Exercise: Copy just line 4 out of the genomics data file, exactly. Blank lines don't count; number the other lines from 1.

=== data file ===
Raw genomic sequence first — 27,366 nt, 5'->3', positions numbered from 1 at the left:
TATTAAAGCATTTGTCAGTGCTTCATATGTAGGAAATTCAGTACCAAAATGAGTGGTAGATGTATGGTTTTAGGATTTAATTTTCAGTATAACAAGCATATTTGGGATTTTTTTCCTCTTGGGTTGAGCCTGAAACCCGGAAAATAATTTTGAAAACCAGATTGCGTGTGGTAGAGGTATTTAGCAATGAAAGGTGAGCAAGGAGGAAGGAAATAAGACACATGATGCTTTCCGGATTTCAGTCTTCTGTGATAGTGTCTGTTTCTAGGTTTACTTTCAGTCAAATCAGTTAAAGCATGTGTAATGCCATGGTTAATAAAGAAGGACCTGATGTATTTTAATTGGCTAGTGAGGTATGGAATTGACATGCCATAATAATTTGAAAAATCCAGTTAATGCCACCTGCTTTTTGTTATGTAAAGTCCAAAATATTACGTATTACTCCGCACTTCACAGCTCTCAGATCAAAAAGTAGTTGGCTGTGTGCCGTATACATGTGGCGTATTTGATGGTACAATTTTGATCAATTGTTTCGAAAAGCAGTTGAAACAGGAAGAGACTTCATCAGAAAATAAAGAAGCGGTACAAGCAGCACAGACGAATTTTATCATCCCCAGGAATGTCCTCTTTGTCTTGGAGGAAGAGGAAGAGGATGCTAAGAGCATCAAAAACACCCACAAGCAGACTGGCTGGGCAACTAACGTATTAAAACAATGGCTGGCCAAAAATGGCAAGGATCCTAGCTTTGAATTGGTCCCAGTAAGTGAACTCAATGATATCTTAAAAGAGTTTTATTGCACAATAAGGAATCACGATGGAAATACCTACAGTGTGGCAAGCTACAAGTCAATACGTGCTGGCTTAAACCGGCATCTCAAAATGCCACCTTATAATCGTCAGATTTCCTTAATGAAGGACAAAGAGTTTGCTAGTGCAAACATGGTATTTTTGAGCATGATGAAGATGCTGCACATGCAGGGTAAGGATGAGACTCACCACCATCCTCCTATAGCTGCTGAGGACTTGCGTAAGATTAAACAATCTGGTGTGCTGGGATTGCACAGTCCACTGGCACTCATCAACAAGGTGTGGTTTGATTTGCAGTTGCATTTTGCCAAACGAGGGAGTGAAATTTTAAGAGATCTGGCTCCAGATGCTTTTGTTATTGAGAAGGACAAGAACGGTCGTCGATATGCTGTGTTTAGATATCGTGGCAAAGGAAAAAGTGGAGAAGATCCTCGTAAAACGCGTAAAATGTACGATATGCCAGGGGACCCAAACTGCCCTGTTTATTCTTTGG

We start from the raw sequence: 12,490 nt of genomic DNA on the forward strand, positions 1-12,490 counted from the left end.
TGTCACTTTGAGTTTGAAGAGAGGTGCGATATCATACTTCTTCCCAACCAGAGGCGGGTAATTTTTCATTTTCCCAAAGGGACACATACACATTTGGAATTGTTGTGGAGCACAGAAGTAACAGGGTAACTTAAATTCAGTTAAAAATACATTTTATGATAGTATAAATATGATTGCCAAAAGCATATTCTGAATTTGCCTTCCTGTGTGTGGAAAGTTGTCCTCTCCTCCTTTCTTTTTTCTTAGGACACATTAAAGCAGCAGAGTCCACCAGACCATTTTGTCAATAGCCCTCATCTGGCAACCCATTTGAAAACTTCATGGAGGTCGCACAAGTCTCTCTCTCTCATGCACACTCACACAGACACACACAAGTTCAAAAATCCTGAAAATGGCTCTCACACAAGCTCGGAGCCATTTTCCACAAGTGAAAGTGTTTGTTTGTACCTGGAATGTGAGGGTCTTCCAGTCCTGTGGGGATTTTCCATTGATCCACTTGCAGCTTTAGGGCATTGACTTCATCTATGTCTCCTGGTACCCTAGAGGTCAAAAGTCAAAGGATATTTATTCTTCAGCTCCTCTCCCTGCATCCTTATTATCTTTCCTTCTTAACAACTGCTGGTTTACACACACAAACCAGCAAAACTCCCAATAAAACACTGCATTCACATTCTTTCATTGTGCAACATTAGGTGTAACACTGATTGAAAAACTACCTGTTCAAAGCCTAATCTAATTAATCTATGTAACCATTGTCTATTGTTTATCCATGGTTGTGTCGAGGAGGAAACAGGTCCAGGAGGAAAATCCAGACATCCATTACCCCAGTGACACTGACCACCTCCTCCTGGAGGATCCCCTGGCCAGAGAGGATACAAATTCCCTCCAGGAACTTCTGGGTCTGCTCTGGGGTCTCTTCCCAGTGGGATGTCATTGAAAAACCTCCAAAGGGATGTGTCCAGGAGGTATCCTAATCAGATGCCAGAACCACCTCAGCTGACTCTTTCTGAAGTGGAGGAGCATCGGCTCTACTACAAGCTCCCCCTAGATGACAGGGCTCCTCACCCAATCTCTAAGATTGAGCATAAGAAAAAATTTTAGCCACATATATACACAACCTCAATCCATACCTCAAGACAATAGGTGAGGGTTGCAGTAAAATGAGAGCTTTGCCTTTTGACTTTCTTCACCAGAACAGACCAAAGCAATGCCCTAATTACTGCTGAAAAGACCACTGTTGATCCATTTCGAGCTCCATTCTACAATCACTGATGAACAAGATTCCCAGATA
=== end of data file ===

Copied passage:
TGTCACTTTGAGTTTGAAGAGAGGTGCGATATCATACTTCTTCCCAACCAGAGGCGGGTAATTTTTCATTTTCCCAAAGGGACACATACACATTTGGAATTGTTGTGGAGCACAGAAGTAACAGGGTAACTTAAATTCAGTTAAAAATACATTTTATGATAGTATAAATATGATTGCCAAAAGCATATTCTGAATTTGCCTTCCTGTGTGTGGAAAGTTGTCCTCTCCTCCTTTCTTTTTTCTTAGGACACATTAAAGCAGCAGAGTCCACCAGACCATTTTGTCAATAGCCCTCATCTGGCAACCCATTTGAAAACTTCATGGAGGTCGCACAAGTCTCTCTCTCTCATGCACACTCACACAGACACACACAAGTTCAAAAATCCTGAAAATGGCTCTCACACAAGCTCGGAGCCATTTTCCACAAGTGAAAGTGTTTGTTTGTACCTGGAATGTGAGGGTCTTCCAGTCCTGTGGGGATTTTCCATTGATCCACTTGCAGCTTTAGGGCATTGACTTCATCTATGTCTCCTGGTACCCTAGAGGTCAAAAGTCAAAGGATATTTATTCTTCAGCTCCTCTCCCTGCATCCTTATTATCTTTCCTTCTTAACAACTGCTGGTTTACACACACAAACCAGCAAAACTCCCAATAAAACACTGCATTCACATTCTTTCATTGTGCAACATTAGGTGTAACACTGATTGAAAAACTACCTGTTCAAAGCCTAATCTAATTAATCTATGTAACCATTGTCTATTGTTTATCCATGGTTGTGTCGAGGAGGAAACAGGTCCAGGAGGAAAATCCAGACATCCATTACCCCAGTGACACTGACCACCTCCTCCTGGAGGATCCCCTGGCCAGAGAGGATACAAATTCCCTCCAGGAACTTCTGGGTCTGCTCTGGGGTCTCTTCCCAGTGGGATGTCATTGAAAAACCTCCAAAGGGATGTGTCCAGGAGGTATCCTAATCAGATGCCAGAACCACCTCAGCTGACTCTTTCTGAAGTGGAGGAGCATCGGCTCTACTACAAGCTCCCCCTAGATGACAGGGCTCCTCACCCAATCTCTAAGATTGAGCATAAGAAAAAATTTTAGCCACATATATACACAACCTCAATCCATACCTCAAGACAATAGGTGAGGGTTGCAGTAAAATGAGAGCTTTGCCTTTTGACTTTCTTCACCAGAACAGACCAAAGCAATGCCCTAATTACTGCTGAAAAGACCACTGTTGATCCATTTCGAGCTCCATTCTACAATCACTGATGAACAAGATTCCCAGATA